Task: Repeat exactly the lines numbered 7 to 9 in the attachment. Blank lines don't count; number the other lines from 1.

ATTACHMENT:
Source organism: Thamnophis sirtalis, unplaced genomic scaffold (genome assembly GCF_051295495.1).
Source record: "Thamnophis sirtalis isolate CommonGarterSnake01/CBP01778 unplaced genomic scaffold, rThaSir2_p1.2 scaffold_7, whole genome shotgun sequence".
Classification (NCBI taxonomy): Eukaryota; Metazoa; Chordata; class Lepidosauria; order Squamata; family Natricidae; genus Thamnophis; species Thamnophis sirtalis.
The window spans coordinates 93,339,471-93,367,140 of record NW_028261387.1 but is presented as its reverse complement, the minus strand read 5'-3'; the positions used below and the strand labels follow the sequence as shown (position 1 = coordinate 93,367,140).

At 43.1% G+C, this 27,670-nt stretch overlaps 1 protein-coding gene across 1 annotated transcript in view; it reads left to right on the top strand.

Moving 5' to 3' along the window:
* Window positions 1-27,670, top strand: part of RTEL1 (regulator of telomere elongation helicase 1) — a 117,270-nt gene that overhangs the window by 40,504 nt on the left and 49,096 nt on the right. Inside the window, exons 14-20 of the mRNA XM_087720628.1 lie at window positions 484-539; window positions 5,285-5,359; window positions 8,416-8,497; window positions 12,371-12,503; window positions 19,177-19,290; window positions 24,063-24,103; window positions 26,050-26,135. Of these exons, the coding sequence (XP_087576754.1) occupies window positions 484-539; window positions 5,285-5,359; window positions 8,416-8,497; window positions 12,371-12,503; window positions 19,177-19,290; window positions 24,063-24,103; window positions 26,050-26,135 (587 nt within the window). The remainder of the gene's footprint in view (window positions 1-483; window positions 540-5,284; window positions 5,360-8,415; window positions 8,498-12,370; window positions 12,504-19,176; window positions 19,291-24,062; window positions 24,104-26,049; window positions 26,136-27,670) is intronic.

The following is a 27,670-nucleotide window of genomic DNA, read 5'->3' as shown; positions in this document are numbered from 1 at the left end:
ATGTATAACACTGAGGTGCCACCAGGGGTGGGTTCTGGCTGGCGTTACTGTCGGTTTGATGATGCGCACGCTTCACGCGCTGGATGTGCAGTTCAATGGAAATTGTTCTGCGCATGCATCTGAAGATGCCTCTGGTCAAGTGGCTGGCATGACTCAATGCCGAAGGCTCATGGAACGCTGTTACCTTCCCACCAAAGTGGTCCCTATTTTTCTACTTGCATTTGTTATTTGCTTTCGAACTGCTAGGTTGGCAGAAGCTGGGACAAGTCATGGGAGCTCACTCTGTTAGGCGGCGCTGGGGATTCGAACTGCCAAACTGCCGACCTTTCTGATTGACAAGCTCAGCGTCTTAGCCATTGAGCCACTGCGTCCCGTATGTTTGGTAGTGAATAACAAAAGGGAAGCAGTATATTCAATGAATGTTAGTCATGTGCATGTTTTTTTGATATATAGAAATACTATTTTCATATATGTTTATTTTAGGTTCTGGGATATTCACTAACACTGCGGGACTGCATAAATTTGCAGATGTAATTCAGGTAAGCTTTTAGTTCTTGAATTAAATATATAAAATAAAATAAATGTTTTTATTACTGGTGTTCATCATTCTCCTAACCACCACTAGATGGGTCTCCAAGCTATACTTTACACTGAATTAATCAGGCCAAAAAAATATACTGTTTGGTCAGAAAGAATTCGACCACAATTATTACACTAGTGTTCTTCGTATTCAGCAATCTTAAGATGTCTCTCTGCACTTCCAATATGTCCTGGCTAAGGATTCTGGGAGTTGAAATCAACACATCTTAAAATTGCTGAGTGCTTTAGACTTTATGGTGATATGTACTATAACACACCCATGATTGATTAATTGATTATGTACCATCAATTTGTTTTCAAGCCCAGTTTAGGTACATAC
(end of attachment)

* Window positions 1-27,670, top strand: part of RTEL1 (regulator of telomere elongation helicase 1) — a 117,270-nt gene that overhangs the window by 40,504 nt on the left and 49,096 nt on the right. Inside the window, exons 14-20 of the mRNA XM_087720628.1 lie at window positions 484-539; window positions 5,285-5,359; window positions 8,416-8,497; window positions 12,371-12,503; window positions 19,177-19,290; window positions 24,063-24,103; window positions 26,050-26,135. Of these exons, the coding sequence (XP_087576754.1) occupies window positions 484-539; window positions 5,285-5,359; window positions 8,416-8,497; window positions 12,371-12,503; window positions 19,177-19,290; window positions 24,063-24,103; window positions 26,050-26,135 (587 nt within the window). The remainder of the gene's footprint in view (window positions 1-483; window positions 540-5,284; window positions 5,360-8,415; window positions 8,498-12,370; window positions 12,504-19,176; window positions 19,291-24,062; window positions 24,104-26,049; window positions 26,136-27,670) is intronic.

The following is a 27,670-nucleotide window of genomic DNA, read 5'->3' as shown; positions in this document are numbered from 1 at the left end:
ATGTATAACACTGAGGTGCCACCAGGGGTGGGTTCTGGCTGGCGTTACTGTCGGTTTGATGATGCGCACGCTTCACGCGCTGGATGTGCAGTTCAATGGAAATTGTTCTGCGCATGCATCTGAAGATGCCTCTGGTCAAGTGGCTGGCATGACTCAATGCCGAAGGCTCATGGAACGCTGTTACCTTCCCACCAAAGTGGTCCCTATTTTTCTACTTGCATTTGTTATTTGCTTTCGAACTGCTAGGTTGGCAGAAGCTGGGACAAGTCATGGGAGCTCACTCTGTTAGGCGGCGCTGGGGATTCGAACTGCCAAACTGCCGACCTTTCTGATTGACAAGCTCAGCGTCTTAGCCATTGAGCCACTGCGTCCCGTATGTTTGGTAGTGAATAACAAAAGGGAAGCAGTATATTCAATGAATGTTAGTCATGTGCATGTTTTTTTGATATATAGAAATACTATTTTCATATATGTTTATTTTAGGTTCTGGGATATTCACTAACACTGCGGGACTGCATAAATTTGCAGATGTAATTCAGGTAAGCTTTTAGTTCTTGAATTAAATATATAAAATAAAATAAATGTTTTTATTACTGGTGTTCATCATTCTCCTAACCACCACTAGATGGGTCTCCAAGCTATACTTTACACTGAATTAATCAGGCCAAAAAAATATACTGTTTGGTCAGAAAGAATTCGACCACAATTATTACACTAGTGTTCTTCGTATTCAGCAATCTTAAGATGTCTCTCTGCACTTCCAATATGTCCTGGCTAAGGATTCTGGGAGTTGAAATCAACACATCTTAAAATTGCTGAGTGCTTTAGACTTTATGGTGATATGTACTATAACACACCCATGATTGATTAATTGATTATGTACCATCAATTTGTTTTCAAGCCCAGTTTAGGTACATAC